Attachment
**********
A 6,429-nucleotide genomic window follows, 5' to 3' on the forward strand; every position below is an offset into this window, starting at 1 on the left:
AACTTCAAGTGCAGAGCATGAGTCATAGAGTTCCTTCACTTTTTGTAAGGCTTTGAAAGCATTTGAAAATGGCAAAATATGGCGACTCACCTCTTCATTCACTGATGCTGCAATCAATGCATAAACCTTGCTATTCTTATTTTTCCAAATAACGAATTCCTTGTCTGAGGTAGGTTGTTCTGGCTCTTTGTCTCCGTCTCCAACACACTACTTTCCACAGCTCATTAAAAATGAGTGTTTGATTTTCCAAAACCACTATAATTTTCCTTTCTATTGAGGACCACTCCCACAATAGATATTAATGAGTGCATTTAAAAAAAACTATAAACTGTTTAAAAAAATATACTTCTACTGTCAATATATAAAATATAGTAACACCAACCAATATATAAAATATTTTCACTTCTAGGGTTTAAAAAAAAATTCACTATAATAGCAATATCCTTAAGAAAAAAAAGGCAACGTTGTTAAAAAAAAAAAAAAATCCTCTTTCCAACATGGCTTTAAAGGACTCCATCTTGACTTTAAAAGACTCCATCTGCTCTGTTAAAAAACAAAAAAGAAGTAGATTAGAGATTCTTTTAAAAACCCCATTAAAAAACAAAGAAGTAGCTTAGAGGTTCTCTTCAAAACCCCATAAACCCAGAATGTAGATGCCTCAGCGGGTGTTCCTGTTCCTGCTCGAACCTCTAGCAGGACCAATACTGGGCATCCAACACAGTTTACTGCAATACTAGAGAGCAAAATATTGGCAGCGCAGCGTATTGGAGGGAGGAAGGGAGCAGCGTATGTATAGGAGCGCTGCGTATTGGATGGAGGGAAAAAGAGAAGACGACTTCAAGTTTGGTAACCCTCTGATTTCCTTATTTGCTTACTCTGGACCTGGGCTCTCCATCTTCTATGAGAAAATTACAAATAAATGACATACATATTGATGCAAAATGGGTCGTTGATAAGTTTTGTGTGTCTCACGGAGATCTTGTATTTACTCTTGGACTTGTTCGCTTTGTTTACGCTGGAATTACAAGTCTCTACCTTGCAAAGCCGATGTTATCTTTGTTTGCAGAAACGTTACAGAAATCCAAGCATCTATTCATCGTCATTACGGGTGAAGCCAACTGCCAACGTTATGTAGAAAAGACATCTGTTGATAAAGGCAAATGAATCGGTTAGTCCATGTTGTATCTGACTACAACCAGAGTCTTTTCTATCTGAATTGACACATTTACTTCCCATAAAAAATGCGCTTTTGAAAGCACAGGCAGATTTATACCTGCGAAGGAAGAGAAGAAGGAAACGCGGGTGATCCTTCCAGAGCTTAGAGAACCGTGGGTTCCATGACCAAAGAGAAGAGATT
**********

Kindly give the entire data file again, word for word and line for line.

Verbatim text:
A 6,429-nucleotide genomic window follows, 5' to 3' on the forward strand; every position below is an offset into this window, starting at 1 on the left:
AACTTCAAGTGCAGAGCATGAGTCATAGAGTTCCTTCACTTTTTGTAAGGCTTTGAAAGCATTTGAAAATGGCAAAATATGGCGACTCACCTCTTCATTCACTGATGCTGCAATCAATGCATAAACCTTGCTATTCTTATTTTTCCAAATAACGAATTCCTTGTCTGAGGTAGGTTGTTCTGGCTCTTTGTCTCCGTCTCCAACACACTACTTTCCACAGCTCATTAAAAATGAGTGTTTGATTTTCCAAAACCACTATAATTTTCCTTTCTATTGAGGACCACTCCCACAATAGATATTAATGAGTGCATTTAAAAAAAACTATAAACTGTTTAAAAAAATATACTTCTACTGTCAATATATAAAATATAGTAACACCAACCAATATATAAAATATTTTCACTTCTAGGGTTTAAAAAAAAATTCACTATAATAGCAATATCCTTAAGAAAAAAAAGGCAACGTTGTTAAAAAAAAAAAAAAATCCTCTTTCCAACATGGCTTTAAAGGACTCCATCTTGACTTTAAAAGACTCCATCTGCTCTGTTAAAAAACAAAAAAGAAGTAGATTAGAGATTCTTTTAAAAACCCCATTAAAAAACAAAGAAGTAGCTTAGAGGTTCTCTTCAAAACCCCATAAACCCAGAATGTAGATGCCTCAGCGGGTGTTCCTGTTCCTGCTCGAACCTCTAGCAGGACCAATACTGGGCATCCAACACAGTTTACTGCAATACTAGAGAGCAAAATATTGGCAGCGCAGCGTATTGGAGGGAGGAAGGGAGCAGCGTATGTATAGGAGCGCTGCGTATTGGATGGAGGGAAAAAGAGAAGACGACTTCAAGTTTGGTAACCCTCTGATTTCCTTATTTGCTTACTCTGGACCTGGGCTCTCCATCTTCTATGAGAAAATTACAAATAAATGACATACATATTGATGCAAAATGGGTCGTTGATAAGTTTTGTGTGTCTCACGGAGATCTTGTATTTACTCTTGGACTTGTTCGCTTTGTTTACGCTGGAATTACAAGTCTCTACCTTGCAAAGCCGATGTTATCTTTGTTTGCAGAAACGTTACAGAAATCCAAGCATCTATTCATCGTCATTACGGGTGAAGCCAACTGCCAACGTTATGTAGAAAAGACATCTGTTGATAAAGGCAAATGAATCGGTTAGTCCATGTTGTATCTGACTACAACCAGAGTCTTTTCTATCTGAATTGACACATTTACTTCCCATAAAAAATGCGCTTTTGAAAGCACAGGCAGATTTATACCTGCGAAGGAAGAGAAGAAGGAAACGCGGGTGATCCTTCCAGAGCTTAGAGAACCGTGGGTTCCATGACCAAAGAGAAGAGATT